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What Microsoft's 'fresh start' browser strategy means

Gregg Keizer | Jan. 2, 2015
A new browser not named 'IE' would give Microsoft ways to leave legacy support behind.

Pushing users toward IE11 could thus be seen as the first announced step -- necessary in 2014 to give customers, particularly conservative corporations, time to make the move -- in a broader plan to deemphasize that version as Microsoft prepared to unveil and aggressively promote a new browser or at least a new browser engine.

According to analytics vendor Net Applications, IE11 accounted for 43% of all versions of IE run in November, making it the most-used edition.

By consolidating users on IE11, Microsoft not only reduces its own support costs -- fewer versions of IE to support -- but prepares customers for a future where only IE11 boasts the kind of backward compatibility necessary for enterprises.

Other promises Microsoft made in August back that speculation, as it pledged that the legacy support tool introduced in April, "Enterprise Mode for Internet Explorer 11," would be maintained, improved and supported on Windows 7 through its retirement date of January 14, 2020. By continuing to maintain Enterprise Mode for IE11, Microsoft would be able to tell companies to standardize on that browser if they needed to support legacy websites and apps. Others would be able to move to the new browser -- if Foley is correct -- or use the new lighter-weight Trident engine, assuming Neowin is more on the mark.

A brand new browser, however, would give Microsoft an advantage over offering two rendering engines within one named IE.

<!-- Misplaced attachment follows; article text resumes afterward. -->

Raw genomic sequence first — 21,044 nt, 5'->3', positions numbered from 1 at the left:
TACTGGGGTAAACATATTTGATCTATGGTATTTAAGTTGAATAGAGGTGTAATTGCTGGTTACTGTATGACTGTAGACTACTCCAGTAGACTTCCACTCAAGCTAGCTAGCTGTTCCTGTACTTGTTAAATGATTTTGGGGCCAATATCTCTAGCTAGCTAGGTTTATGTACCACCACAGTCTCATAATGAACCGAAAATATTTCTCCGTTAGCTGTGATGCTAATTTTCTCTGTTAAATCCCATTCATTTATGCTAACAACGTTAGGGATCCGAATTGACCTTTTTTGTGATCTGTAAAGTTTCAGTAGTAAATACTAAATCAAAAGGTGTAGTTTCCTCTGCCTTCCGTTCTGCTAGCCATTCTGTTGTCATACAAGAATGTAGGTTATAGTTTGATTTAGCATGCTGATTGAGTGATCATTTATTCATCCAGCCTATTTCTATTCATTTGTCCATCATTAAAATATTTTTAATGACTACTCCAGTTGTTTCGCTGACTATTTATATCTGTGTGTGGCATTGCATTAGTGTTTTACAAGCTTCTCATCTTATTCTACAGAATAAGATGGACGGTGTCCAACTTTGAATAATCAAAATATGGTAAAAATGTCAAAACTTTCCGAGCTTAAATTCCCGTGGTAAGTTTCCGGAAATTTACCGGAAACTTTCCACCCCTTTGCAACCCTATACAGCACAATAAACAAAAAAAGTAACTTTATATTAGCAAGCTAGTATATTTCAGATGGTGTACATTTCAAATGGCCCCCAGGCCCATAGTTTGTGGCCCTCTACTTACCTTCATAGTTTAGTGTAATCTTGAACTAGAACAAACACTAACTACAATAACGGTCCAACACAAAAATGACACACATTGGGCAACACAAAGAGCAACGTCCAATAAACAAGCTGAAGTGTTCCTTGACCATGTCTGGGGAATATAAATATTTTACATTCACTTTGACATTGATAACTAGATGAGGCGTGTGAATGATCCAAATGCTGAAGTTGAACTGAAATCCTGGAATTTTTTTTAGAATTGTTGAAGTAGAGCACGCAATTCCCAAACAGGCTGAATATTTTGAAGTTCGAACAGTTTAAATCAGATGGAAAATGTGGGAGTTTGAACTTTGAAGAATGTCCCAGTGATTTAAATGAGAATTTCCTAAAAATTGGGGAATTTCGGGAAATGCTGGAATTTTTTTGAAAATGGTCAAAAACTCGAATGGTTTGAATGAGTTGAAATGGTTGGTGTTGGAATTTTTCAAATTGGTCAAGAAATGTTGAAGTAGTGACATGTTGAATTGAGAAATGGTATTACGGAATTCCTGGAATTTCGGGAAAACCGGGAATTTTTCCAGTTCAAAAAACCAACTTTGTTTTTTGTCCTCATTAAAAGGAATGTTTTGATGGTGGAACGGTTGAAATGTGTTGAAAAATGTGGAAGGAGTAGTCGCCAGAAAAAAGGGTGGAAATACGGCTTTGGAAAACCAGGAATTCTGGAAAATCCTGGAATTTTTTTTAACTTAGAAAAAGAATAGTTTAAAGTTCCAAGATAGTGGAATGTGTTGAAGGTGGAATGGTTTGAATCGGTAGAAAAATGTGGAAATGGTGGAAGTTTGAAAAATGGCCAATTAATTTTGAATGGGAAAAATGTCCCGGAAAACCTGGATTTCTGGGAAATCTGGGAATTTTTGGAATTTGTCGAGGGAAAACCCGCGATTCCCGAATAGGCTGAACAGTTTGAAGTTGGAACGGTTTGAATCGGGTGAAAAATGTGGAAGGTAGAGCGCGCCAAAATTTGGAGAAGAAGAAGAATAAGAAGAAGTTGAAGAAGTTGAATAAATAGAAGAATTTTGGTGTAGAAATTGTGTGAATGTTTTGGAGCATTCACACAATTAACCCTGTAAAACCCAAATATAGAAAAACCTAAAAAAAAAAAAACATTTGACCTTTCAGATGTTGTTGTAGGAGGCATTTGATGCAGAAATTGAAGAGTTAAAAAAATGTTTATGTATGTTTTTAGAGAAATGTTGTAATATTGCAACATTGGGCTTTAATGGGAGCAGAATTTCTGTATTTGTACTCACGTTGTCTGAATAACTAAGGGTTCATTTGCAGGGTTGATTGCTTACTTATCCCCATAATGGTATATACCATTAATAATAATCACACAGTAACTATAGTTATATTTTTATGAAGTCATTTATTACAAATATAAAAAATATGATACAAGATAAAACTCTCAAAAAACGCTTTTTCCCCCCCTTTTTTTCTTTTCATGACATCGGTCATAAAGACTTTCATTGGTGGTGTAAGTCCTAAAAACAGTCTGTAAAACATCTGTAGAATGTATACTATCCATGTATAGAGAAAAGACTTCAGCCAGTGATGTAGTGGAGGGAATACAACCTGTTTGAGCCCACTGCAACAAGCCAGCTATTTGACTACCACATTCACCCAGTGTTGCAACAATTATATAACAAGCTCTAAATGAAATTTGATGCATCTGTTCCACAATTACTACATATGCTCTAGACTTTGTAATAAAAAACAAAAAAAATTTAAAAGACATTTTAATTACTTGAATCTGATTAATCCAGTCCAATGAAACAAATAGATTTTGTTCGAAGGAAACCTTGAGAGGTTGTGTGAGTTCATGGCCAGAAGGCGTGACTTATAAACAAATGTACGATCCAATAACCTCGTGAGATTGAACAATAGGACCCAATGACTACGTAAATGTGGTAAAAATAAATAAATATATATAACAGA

Historically, Microsoft has supported a version of IE until the end of support for the edition of Windows it ran on. Although that policy is now in tatters because of the January 2016 deadline -- IE10's support on Windows 7 was chopped by seven years with that decision -- a new, separate browser as Foley outlined would let Microsoft make even more radical moves.

Other browsers, including Chrome and Firefox, are patched only in their latest versions. Because Google and Mozilla update their browsers every six to eight weeks, users must keep pace or risk running a vulnerable application.

Microsoft may want to follow in their footsteps: In fact, the FAQ dedicated to the January 2016 deadline noted rivals' practices as a reason for those changes. "Focusing support on the latest version of Internet Explorer for a supported Windows operating system is in line with industry standards," the FAQ read (emphasis added).

A newly-named browser would allow Microsoft to change its support policy for that application to match Chrome's and Firefox's. In other words, if Microsoft releases a browser named "Spartan," it might tell customers that they need to run the latest update to receive patches, then update that browser every few weeks. (In 2014, Microsoft patched IE every month.)


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